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2017 Word of the Year

flail

[fleyl] /fleɪl/
noun
1.
an instrument for threshing grain, consisting of a staff or handle to one end of which is attached a freely swinging stick or bar.
2.
a similar instrument used as a weapon of war.
verb (used with or without object)
3.
to beat or swing with or as if with a flail.
Origin of flail
1100
before 1100; Middle English fleil (noun), Old English flighel (probably misspelling of *flegil), cognate with Dutch vlegel, German Flegel < West Germanic *flagil- < Late Latin flagellum flail, Latin: whip, scourge. See flagellum
Dictionary.com Unabridged
Based on the Random House Dictionary, © Random House, Inc. 2017.
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Examples from the Web for flail
Contemporary Examples
Historical Examples
  • The scythe, the sickle, and the flail were the same as their forbears had used for centuries.

    Union and Democracy

    Allen Johnson
  • He had one cop in his left arm, using him as a flail against the others.

    Police Your Planet Lester del Rey
  • Do you like the sound of the line, “I wield the flail of the lashing hail”?

    Journeys Through Bookland, Vol. 10

    Charles Herbert Sylvester
  • Theodoric of Engedi, you know, the flail of the Desert, that's a splendid one to do.

    Margaret Montfort Laura E. Richards
  • Later still he was threshing some of this corn with a flail.

    Change in the Village (AKA George Bourne) George Sturt
British Dictionary definitions for flail

flail

/fleɪl/
noun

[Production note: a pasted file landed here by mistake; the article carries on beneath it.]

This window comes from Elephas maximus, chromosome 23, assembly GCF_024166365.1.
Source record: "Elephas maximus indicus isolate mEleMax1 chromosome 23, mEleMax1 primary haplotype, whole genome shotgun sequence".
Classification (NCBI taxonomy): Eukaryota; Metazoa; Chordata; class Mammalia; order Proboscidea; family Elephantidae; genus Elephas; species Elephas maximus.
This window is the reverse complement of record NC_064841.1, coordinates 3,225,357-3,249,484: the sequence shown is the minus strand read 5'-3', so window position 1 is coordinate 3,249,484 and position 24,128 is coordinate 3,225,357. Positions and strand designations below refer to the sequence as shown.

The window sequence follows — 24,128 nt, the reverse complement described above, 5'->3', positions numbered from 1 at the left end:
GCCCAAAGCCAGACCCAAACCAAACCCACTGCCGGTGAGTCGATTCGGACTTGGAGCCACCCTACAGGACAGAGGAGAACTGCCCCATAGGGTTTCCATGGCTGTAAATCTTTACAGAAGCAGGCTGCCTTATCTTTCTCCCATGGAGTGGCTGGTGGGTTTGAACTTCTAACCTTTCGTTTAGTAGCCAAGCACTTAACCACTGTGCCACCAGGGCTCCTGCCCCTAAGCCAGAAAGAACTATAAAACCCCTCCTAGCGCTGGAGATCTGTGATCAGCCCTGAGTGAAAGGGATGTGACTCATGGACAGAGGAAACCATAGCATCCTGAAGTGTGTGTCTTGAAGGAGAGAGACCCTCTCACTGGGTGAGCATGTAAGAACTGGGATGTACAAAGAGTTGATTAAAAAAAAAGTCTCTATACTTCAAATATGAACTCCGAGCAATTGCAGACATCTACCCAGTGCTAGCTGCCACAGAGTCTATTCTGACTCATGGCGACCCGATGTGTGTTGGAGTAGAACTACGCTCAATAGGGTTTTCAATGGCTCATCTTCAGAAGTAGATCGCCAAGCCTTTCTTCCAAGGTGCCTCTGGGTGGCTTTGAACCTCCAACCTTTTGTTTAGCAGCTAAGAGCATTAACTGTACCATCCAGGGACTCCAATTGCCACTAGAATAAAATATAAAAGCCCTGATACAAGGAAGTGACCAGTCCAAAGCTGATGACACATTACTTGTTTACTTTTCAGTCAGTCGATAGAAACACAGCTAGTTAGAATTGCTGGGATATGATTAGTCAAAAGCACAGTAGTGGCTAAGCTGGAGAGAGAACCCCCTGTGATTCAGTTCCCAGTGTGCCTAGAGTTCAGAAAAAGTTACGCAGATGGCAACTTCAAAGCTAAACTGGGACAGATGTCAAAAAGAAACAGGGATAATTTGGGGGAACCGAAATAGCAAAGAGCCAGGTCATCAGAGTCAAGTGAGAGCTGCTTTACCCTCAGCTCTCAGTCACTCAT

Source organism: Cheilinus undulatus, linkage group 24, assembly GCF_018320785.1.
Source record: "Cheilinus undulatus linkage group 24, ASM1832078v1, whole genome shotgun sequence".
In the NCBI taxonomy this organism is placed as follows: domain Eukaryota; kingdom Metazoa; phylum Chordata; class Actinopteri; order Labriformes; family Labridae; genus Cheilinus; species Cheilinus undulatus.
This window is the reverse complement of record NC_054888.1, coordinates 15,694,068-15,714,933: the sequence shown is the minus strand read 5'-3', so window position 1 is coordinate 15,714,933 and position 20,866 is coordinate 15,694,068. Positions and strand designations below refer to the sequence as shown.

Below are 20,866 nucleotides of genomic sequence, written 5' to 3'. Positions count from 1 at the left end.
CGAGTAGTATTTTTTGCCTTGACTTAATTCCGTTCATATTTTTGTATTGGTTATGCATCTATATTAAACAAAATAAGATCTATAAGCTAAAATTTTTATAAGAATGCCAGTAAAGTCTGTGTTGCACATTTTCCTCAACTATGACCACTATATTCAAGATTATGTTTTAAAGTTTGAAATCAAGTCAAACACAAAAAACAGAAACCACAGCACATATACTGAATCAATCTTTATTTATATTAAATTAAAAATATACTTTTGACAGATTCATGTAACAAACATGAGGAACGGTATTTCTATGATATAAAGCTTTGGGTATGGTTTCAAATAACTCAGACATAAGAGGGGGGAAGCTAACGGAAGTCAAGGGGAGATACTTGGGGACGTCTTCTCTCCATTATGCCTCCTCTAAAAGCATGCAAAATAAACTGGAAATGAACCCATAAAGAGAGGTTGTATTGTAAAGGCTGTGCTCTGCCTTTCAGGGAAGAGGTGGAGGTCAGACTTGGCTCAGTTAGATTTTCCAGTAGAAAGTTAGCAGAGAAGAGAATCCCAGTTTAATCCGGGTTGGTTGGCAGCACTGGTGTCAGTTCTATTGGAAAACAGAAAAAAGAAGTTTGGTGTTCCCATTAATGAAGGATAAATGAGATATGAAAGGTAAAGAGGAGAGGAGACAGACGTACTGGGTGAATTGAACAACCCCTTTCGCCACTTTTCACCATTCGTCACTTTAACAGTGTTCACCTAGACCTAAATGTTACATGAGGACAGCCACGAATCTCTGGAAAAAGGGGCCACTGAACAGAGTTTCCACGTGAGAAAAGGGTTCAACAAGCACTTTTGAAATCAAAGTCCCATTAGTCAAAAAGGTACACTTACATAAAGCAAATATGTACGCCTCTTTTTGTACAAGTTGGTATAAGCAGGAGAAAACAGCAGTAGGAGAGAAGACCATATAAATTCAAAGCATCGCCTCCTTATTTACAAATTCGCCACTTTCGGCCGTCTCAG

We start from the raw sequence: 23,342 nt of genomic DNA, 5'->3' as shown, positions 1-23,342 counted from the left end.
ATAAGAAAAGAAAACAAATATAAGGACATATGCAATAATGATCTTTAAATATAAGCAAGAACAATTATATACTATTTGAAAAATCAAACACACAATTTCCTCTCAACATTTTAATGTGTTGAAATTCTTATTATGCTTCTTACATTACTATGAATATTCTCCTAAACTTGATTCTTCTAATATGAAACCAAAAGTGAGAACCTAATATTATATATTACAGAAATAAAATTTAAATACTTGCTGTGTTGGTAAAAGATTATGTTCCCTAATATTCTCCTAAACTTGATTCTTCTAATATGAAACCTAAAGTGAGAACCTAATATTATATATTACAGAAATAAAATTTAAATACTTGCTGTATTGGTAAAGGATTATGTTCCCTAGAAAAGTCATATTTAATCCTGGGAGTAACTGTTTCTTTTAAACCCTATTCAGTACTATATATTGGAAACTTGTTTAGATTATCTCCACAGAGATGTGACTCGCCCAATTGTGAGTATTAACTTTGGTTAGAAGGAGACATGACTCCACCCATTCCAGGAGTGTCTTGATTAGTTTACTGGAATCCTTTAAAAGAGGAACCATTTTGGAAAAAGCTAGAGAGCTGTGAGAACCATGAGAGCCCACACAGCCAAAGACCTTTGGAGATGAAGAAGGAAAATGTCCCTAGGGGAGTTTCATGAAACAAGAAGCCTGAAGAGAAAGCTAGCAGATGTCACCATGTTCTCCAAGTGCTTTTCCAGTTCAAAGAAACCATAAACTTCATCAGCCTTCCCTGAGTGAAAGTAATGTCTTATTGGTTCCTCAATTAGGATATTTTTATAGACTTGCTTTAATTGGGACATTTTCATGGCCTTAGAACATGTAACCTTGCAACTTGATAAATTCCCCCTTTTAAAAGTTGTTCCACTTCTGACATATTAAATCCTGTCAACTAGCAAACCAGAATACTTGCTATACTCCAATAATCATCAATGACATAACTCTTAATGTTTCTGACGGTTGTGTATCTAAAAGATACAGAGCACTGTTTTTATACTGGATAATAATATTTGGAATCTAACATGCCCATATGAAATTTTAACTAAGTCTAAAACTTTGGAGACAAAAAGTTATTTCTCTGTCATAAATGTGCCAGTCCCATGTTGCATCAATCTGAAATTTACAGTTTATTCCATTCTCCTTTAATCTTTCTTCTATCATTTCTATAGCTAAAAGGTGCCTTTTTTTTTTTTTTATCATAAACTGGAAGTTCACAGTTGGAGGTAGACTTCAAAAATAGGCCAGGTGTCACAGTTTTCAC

1.
an implement used for threshing grain, consisting of a wooden handle with a free-swinging metal or wooden bar attached to it
2.
a weapon so shaped used in the Middle Ages
verb
3.
(transitive) to beat or thrash with or as if with a flail
4.
to move or be moved like a flail; thresh about: with arms flailing
Word Origin
C12 fleil, ultimately from Late Latin flagellum flail, from Latin: whip
Collins English Dictionary - Complete & Unabridged 2012 Digital Edition
© William Collins Sons & Co. Ltd. 1979, 1986 © HarperCollins
Publishers 1998, 2000, 2003, 2005, 2006, 2007, 2009, 2012
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Word Origin and History for flail
n.

"implement for threshing grain," c.1100, perhaps from an unrecorded Old English *flegel, which probably represents West Germanic *flagil (cf. Middle Dutch and Low German vlegel, Old High German flegel, German flegel), a borrowing of Late Latin flagellum "winnowing tool, flail," from Latin flagellum "whip" (see flagellum).

v.

15c., from flail (n.); originally "to scourge;" sense of "to move like a flail" is from 1874. Related: Flailed; flailing.

Online Etymology Dictionary, © 2010 Douglas Harper
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flail in Medicine

flail (flāl)
v. flailed, flail·ing, flails

  1. To move vigorously or erratically; thrash about.

  2. To strike or lash out violently.

The American Heritage® Stedman's Medical Dictionary
Copyright © 2002, 2001, 1995 by Houghton Mifflin Company. Published by Houghton Mifflin Company.
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Word Value for flail

8
10
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